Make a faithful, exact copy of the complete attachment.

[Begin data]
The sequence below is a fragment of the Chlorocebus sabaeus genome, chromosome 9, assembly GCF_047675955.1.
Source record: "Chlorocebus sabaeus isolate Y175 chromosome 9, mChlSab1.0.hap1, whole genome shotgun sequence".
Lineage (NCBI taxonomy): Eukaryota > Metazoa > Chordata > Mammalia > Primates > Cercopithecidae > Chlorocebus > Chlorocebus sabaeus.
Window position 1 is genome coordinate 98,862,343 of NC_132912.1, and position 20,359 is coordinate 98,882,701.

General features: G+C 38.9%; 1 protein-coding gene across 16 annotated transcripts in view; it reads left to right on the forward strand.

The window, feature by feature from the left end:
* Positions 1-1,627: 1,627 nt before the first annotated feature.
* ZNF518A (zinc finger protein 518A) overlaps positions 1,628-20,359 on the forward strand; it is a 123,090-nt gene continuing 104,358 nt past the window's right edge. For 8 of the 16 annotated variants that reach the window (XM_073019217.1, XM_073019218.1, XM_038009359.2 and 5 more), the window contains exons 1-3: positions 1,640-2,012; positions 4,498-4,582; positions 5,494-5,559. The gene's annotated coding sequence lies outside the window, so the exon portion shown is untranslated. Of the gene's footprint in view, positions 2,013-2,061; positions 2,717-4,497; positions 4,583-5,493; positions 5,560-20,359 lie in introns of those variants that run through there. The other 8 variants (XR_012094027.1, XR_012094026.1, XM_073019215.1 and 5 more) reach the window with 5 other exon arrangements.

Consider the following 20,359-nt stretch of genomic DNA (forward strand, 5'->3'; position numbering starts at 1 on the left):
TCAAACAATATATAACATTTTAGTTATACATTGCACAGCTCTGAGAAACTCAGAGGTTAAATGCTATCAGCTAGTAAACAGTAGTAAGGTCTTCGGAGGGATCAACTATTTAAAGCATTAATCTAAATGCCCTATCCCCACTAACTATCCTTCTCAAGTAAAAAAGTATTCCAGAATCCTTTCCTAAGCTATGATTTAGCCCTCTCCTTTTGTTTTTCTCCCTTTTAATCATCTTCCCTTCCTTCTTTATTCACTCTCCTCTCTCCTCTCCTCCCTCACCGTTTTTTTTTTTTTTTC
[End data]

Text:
The sequence below is a fragment of the Chlorocebus sabaeus genome, chromosome 9, assembly GCF_047675955.1.
Source record: "Chlorocebus sabaeus isolate Y175 chromosome 9, mChlSab1.0.hap1, whole genome shotgun sequence".
Lineage (NCBI taxonomy): Eukaryota > Metazoa > Chordata > Mammalia > Primates > Cercopithecidae > Chlorocebus > Chlorocebus sabaeus.
Window position 1 is genome coordinate 98,862,343 of NC_132912.1, and position 20,359 is coordinate 98,882,701.

General features: G+C 38.9%; 1 protein-coding gene across 16 annotated transcripts in view; it reads left to right on the forward strand.

The window, feature by feature from the left end:
* Positions 1-1,627: 1,627 nt before the first annotated feature.
* ZNF518A (zinc finger protein 518A) overlaps positions 1,628-20,359 on the forward strand; it is a 123,090-nt gene continuing 104,358 nt past the window's right edge. For 8 of the 16 annotated variants that reach the window (XM_073019217.1, XM_073019218.1, XM_038009359.2 and 5 more), the window contains exons 1-3: positions 1,640-2,012; positions 4,498-4,582; positions 5,494-5,559. The gene's annotated coding sequence lies outside the window, so the exon portion shown is untranslated. Of the gene's footprint in view, positions 2,013-2,061; positions 2,717-4,497; positions 4,583-5,493; positions 5,560-20,359 lie in introns of those variants that run through there. The other 8 variants (XR_012094027.1, XR_012094026.1, XM_073019215.1 and 5 more) reach the window with 5 other exon arrangements.

Consider the following 20,359-nt stretch of genomic DNA (forward strand, 5'->3'; position numbering starts at 1 on the left):
TCAAACAATATATAACATTTTAGTTATACATTGCACAGCTCTGAGAAACTCAGAGGTTAAATGCTATCAGCTAGTAAACAGTAGTAAGGTCTTCGGAGGGATCAACTATTTAAAGCATTAATCTAAATGCCCTATCCCCACTAACTATCCTTCTCAAGTAAAAAAGTATTCCAGAATCCTTTCCTAAGCTATGATTTAGCCCTCTCCTTTTGTTTTTCTCCCTTTTAATCATCTTCCCTTCCTTCTTTATTCACTCTCCTCTCTCCTCTCCTCCCTCACCGTTTTTTTTTTTTTTTC